What Is an Argumentative Essay
An argumentative essay is a type of essay, which centers on a narrowed, asserted thesis statement that argues for one side of a debatable issue. It’s very similar to the persuasive and five-paragraph essays because it involves the student-writer ultimately making a point, an argument – hence the name of the essay type – they will be defending throughout their essay.
If you are looking for argumentative essay examples here is a great one below
Argumentative Essay Example: The Importance of School Uniform
It must be quite the challenge being a young person in today’s primary and secondary schools. They have it rough. Kids tease and hurt each other for just about any reason – even for another student’s good qualities, like being smart, belonging to a highly regarded social group, doing well in school or being well dressed. But it shouldn’t be this way. It’s just not conducive to a successful learning environment – not in the least. Rather than focusing on their lessons, on getting a solid education, learning how to build both their minds and lives, young students in elementary through high school are generally, easily distracted by the differences in other students – brought on most times by what they are wearing. To combat this problem, it should be compulsory that every single student, whether they’re in private or public schools, wears a uniform. And there’s good reason for it, too: doing so provides virtually no opportunities for distractions, and it would create a fair playing ground because, by wearing uniforms, students aren’t privy to another’s social class. They just can’t tell because they all dress the same. Lastly, by having all students dress the same, they would be – even if inadvertently – creating a sense of togetherness, of a community, which is one of the best possible things an educational community could establish and maintain.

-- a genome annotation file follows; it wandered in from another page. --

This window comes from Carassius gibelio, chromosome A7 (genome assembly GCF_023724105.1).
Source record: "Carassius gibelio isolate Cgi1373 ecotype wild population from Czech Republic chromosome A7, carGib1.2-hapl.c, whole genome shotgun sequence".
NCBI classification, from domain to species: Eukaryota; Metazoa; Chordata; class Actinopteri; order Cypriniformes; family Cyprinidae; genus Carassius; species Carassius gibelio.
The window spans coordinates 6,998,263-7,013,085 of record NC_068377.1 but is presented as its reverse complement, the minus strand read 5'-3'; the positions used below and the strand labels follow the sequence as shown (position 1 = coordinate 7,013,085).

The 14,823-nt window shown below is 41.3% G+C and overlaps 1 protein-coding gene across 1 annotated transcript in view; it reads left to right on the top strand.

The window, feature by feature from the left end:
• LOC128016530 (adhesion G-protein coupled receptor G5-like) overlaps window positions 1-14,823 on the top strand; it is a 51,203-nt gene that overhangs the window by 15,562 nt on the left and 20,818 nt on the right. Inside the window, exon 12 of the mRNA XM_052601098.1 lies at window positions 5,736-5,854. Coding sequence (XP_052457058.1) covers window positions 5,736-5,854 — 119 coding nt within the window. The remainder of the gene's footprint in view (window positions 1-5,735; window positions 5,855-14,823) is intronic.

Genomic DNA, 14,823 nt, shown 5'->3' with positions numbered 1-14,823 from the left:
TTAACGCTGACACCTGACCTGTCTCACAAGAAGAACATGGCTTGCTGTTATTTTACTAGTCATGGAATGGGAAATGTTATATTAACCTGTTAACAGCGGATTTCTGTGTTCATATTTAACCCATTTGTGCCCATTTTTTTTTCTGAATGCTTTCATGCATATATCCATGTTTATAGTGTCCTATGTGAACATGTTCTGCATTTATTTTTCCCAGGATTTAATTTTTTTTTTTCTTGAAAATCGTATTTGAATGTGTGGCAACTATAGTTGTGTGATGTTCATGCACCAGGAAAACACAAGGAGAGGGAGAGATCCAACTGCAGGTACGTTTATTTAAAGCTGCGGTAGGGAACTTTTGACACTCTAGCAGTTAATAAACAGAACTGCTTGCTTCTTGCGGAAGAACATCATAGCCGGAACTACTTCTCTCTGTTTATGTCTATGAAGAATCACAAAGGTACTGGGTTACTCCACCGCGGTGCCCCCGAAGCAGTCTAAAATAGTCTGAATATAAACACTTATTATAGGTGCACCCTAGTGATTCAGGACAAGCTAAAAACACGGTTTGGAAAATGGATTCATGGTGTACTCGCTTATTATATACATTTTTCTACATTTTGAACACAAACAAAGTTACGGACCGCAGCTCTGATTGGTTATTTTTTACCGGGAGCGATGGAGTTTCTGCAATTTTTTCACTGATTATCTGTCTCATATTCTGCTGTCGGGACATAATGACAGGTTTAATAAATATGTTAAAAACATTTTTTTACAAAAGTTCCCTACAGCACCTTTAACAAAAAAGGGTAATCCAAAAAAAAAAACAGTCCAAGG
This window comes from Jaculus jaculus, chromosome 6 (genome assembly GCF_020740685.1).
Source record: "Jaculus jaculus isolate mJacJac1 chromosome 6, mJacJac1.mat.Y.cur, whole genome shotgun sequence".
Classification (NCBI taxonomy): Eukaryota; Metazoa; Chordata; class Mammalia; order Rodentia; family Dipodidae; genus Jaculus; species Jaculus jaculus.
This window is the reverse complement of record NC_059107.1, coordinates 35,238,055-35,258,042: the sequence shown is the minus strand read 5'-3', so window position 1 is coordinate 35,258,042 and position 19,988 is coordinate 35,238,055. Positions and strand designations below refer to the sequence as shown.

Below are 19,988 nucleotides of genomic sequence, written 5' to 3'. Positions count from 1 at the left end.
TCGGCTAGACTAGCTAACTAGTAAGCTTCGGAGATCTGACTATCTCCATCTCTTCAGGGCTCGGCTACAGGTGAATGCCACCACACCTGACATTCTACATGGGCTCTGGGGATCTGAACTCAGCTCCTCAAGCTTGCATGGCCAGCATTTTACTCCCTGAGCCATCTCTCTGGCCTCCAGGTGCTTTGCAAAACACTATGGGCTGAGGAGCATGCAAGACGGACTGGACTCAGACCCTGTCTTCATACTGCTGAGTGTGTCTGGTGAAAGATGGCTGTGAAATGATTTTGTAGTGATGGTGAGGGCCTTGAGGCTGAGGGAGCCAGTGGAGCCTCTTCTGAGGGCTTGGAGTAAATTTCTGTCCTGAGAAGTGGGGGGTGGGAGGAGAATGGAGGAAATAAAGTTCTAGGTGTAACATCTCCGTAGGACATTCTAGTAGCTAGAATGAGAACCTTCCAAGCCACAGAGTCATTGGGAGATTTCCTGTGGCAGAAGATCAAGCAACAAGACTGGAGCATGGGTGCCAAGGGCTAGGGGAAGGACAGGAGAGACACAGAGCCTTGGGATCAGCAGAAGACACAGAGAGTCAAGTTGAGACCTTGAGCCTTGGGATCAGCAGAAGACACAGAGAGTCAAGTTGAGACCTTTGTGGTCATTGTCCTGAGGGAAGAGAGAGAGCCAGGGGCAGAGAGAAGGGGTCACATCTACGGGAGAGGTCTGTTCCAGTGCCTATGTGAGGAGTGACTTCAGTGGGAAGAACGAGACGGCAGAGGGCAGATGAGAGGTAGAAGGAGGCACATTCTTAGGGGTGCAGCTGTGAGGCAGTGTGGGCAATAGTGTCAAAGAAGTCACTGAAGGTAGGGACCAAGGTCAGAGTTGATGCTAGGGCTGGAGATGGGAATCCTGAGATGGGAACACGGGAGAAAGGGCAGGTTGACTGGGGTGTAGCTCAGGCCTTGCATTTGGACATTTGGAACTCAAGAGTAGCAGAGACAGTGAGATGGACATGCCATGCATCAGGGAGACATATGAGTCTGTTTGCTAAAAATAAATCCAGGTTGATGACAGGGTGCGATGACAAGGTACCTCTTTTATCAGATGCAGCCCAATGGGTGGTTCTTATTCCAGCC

To start off, if every student, regardless of their age, grade, school, and social rank, were required to wear, on school grounds, a uniform – one that was the same for each – there would be less, if none at all, distraction in the classroom. Uniforms rule out the opportunity for promiscuous or offensive clothing; there would be no baggy and unsightly attire, and opportunities for students to lose attention when their focus was needed the most would certainly plummet and eventually become nonexistent. If they were forced to wear a uniform in school, students would not even be able categorize a particular student, or group of students, in a certain way due to their style of clothing, how they dress, or what message they are sending or expressing through wearing a certain attire, such as a T-shirt with wording on it. Instead, all students would be wearing basically the same thing, though different types of uniforms depending on their gender. The taxpayers should pay for these uniforms, and every student who attends any school should be able to obtain at least one or two pairs for no charge.